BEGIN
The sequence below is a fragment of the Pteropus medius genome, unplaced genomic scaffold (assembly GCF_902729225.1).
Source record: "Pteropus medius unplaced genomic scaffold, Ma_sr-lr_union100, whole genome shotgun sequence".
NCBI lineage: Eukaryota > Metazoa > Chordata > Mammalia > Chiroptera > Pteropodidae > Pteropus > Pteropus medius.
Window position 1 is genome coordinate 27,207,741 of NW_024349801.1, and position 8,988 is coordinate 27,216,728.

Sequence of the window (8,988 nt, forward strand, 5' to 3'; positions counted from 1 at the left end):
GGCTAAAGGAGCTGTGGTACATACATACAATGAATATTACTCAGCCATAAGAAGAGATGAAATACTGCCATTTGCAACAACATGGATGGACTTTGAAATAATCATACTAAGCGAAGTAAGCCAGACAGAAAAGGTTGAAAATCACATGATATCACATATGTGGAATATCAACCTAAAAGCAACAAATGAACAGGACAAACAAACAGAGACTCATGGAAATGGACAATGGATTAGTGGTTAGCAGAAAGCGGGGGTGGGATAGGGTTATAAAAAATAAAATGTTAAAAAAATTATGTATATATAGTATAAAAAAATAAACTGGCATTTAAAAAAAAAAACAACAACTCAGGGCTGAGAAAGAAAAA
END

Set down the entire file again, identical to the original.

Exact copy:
The sequence below is a fragment of the Pteropus medius genome, unplaced genomic scaffold (assembly GCF_902729225.1).
Source record: "Pteropus medius unplaced genomic scaffold, Ma_sr-lr_union100, whole genome shotgun sequence".
NCBI lineage: Eukaryota > Metazoa > Chordata > Mammalia > Chiroptera > Pteropodidae > Pteropus > Pteropus medius.
Window position 1 is genome coordinate 27,207,741 of NW_024349801.1, and position 8,988 is coordinate 27,216,728.

Sequence of the window (8,988 nt, forward strand, 5' to 3'; positions counted from 1 at the left end):
GGCTAAAGGAGCTGTGGTACATACATACAATGAATATTACTCAGCCATAAGAAGAGATGAAATACTGCCATTTGCAACAACATGGATGGACTTTGAAATAATCATACTAAGCGAAGTAAGCCAGACAGAAAAGGTTGAAAATCACATGATATCACATATGTGGAATATCAACCTAAAAGCAACAAATGAACAGGACAAACAAACAGAGACTCATGGAAATGGACAATGGATTAGTGGTTAGCAGAAAGCGGGGGTGGGATAGGGTTATAAAAAATAAAATGTTAAAAAAATTATGTATATATAGTATAAAAAAATAAACTGGCATTTAAAAAAAAAAACAACAACTCAGGGCTGAGAAAGAAAAA